Arovane and Hior Chronik :: In-between (A Strangely Isolated Place)

A successful partnership and one that any self respecting ambient fan is thoroughly encouraged to seek out—be it via digital or vinyl. Needless to say, In-between has been on repeat around these parts and gets better with every listen. A very special release indeed.

Arovane and Hior Chronik :: In-between (A Strangely Isolated Place)

A surprising thing happened the other day. A knock on my door revealed a spivvy salesman type asking if I had any old records to sell—a request that would seem unfathomable until recent years. We are all aware of the hype around wax with many decent limited runs disappearing in seconds only to resurface shortly afterwards on Discogs with an inflated price—a process neatly summed up by this comment on the last ASIP Europe release: “buying somethin’ brand new and just doubling the price, fuckin’ dogfarts.” 

Such are the forces of supply and demand—in particular around products as beautifully produced as ASIP’s. In-between is the third vinyl installment from the label originating as a blog with a focus on ambient, electronic and neo-classical music. The blog continues to provide an excellent source for new and old musical finds including this from Loess, and an introduction, for me, to Hior Chronik.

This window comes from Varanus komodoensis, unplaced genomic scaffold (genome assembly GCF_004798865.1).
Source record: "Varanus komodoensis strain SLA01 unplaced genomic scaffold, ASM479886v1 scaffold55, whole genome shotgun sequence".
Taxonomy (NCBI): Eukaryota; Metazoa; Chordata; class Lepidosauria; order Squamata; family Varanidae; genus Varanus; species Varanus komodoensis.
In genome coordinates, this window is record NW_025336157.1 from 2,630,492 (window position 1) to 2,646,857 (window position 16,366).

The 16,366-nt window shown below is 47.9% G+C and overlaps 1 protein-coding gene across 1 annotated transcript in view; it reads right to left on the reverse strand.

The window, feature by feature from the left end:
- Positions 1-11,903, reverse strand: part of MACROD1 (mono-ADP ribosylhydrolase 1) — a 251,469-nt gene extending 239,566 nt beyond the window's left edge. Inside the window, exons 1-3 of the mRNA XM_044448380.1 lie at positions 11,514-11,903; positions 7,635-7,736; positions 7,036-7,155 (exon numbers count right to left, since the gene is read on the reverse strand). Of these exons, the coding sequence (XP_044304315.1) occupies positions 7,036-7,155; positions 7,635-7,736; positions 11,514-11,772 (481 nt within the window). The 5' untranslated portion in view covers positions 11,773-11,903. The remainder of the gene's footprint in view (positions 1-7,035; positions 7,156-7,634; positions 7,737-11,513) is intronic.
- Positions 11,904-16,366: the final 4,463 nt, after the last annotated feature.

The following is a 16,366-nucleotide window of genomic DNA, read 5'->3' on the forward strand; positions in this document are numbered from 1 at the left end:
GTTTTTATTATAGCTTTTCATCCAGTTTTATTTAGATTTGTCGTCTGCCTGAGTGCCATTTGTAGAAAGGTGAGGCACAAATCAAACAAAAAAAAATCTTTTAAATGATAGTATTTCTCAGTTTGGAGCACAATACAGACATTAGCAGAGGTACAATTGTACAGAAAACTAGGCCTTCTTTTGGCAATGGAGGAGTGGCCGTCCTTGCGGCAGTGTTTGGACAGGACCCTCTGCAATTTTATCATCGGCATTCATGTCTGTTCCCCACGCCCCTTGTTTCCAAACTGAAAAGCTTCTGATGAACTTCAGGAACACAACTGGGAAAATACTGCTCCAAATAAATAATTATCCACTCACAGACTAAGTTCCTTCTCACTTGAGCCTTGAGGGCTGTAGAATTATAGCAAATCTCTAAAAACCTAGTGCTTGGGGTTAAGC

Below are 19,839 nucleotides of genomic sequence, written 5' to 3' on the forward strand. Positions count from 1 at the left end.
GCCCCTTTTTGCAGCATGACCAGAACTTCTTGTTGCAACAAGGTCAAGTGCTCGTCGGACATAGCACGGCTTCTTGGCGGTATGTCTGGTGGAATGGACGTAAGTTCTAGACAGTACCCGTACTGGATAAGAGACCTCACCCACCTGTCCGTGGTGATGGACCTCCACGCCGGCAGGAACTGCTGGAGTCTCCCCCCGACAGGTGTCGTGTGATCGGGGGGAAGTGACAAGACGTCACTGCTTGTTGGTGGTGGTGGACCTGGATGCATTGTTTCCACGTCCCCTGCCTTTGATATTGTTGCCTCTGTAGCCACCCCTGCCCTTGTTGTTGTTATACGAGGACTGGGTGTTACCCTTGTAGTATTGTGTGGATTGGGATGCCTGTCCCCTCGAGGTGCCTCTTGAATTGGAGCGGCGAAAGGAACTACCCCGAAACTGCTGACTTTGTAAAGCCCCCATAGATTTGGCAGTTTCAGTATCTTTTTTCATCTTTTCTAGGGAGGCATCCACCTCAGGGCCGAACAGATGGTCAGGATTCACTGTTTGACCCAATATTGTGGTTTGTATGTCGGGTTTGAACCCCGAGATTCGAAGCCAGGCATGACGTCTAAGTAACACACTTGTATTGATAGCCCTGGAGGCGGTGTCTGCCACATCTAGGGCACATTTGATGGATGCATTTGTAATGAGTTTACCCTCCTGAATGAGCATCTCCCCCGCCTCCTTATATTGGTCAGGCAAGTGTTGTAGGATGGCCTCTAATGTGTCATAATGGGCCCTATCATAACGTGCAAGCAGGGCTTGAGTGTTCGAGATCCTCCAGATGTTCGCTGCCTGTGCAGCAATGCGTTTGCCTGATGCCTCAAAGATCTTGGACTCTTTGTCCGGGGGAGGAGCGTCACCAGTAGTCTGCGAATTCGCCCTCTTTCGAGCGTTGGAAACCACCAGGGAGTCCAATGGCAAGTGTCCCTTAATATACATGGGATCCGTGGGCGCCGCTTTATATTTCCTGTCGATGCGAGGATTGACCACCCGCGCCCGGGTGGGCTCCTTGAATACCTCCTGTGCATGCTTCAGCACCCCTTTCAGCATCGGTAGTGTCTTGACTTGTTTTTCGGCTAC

Arovane and Chronik developed In-between across improvised studio sessions together as well as swapping projects online between Berlin (Arovane) and Athens (Chronik)—eventually combining acoustic instruments to polish the final work. And what a piece of work it is: Stellar ambience combining hints of IDM’s past melodic glories, demure coatings of angelic introspection and seas of “foggy atmosphere” (as Chronik also describes the view from Arovane’s studio in this in depth interview about the project).

There’s some seriously excellent tracks here: Opener, “A Day, November 2013,” shimmers invitingly whilst “Scale” floats serene acoustics across a gaseous terrain. “Past Creates the Future” feels like a cello (via Aaron Martin) accompanied soundtrack to a profound rebirth dream whilst “After Tomorrow” sits squarely on a par with Nils Frahm at his electronic ambient best. Not least must I also draw your attention to the arpeggiated beauty of “Wunderland” and the classic electronica melodies of “Maedra.” To top things off, “A Winters Tale” features a favorite sound for these ears, that fabulous subdued ‘Reece’ style bass—a kind of low pass filtered string sound underpinning things with a menacing yet alluring beauty as twisting shards of twinkling coruscation explode overhead.

It’s without doubt a successful partnership and one that any self respecting ambient fan is thoroughly encouraged to seek out—be it via digital or vinyl. Needless to say, In-between has been on repeat around these parts and gets better with every listen. A very special release indeed.

In-between is available on A Strangely Isolated Place.

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